How do I achieve my goal time when my long run pace seems too slow?

Salete asks:


I am wondering how can I get to my goal time, 1.59, for a half marathon even though my long run pace is about 6.30/km. Will I be be able to increase my pace on race day even though I am not training long run on race pace? I am comfortable doing the long run training with the pace suggested at the moment, I am ignoring it to achieve the time?



Lee's response:

Hi Salete,

Thanks for your email. The objective is to get one long run in every week that is roughly 45 - 60secs slower than race pace and what we are after is the cumulative effect of day after day, week after week and month after month of training with NO injuries and NO setbacks. Your long runs are about giving you the confidence that you can run the distance which is a fear for a lot of runners. Your quality sessions are to be ran faster than race pace and this is a way for us to determine whether you can actually run faster than what you possibly think you can or the goal time you have, may be out of reach for now and you need to focus more on our predicted time which is more realistic. Your tempo runs are at race pace and this is to help give you a gauge as to what that pace feels like so you can be confident come race day what the pace feels like.

Now every session is important in the overall plan. Our goal is to get you to the start line in one piece, healthy and ready to race. We don't want you doing all your racing in your training and by the time your race comes you are tired, injured or run down which is very common amongst runners preparing for a marathon.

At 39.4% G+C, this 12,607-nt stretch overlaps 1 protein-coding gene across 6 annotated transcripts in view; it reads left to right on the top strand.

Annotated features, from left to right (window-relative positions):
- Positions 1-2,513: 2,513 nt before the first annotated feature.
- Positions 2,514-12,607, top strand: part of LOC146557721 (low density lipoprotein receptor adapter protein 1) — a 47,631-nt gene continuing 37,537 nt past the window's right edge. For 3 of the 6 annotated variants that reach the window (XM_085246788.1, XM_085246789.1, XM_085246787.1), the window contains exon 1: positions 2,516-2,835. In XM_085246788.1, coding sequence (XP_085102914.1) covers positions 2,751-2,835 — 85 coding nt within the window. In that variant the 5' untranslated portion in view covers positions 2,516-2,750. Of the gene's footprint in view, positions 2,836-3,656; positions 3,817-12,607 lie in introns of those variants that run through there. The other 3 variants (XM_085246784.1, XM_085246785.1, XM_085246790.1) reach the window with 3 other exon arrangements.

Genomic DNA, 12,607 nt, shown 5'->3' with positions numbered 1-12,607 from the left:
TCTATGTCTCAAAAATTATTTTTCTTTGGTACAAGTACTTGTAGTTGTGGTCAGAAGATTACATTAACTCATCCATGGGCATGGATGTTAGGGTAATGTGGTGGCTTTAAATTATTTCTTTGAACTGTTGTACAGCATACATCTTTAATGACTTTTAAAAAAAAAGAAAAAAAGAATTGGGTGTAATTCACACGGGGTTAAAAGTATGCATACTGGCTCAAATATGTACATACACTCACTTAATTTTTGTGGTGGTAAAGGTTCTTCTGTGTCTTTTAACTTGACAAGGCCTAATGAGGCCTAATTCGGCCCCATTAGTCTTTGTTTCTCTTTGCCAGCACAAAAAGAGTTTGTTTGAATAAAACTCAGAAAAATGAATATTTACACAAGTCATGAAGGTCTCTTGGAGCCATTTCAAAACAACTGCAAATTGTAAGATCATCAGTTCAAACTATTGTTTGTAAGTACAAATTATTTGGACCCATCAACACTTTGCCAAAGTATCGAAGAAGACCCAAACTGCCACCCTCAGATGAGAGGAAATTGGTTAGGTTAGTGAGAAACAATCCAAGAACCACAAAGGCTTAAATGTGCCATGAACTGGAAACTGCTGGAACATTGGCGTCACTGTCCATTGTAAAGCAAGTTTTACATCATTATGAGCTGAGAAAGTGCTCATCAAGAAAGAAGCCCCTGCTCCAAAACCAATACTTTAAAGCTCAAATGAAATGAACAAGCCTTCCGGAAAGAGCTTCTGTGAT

Now Rob DeCastella, Steve Moneghetti and myself can run the marathon at 3:02 - 3:05 per km pace for 42km BUT our Sunday runs every week are run at 3:40 - 4:00 min per km which again is 45 - 60secs slower than race pace. Our quality sessions were done much faster than race pace and our tempo runs were all done at race pace but what made us run well in our marathons was we had 16 uninterrupted weeks of training and it was every day of training that counted. All I have done with the Marathon Guru programs is followed a very similar format to our training but adjusted it to suit runners of all abilities.

So in answer to your question, despite not running your long runs at race pace, this is not the only part of the training that helps you achieve your goal time, UNLESS you can't complete the distances.

Your tempo at the prescribed pace and it feels easy, then you should have confidence in knowing that you can start out at the pace and hold it for a good 2/3 of the race BUT if the tempo runs feel way too hard/ fast then your goal time needs to be adjusted to accommodate this.

Everything in our programs are designed for you to focus on endurance, strength and speed but more importantly work on consistency each week and this is where the success in your race comes. No rushing, just patience and time.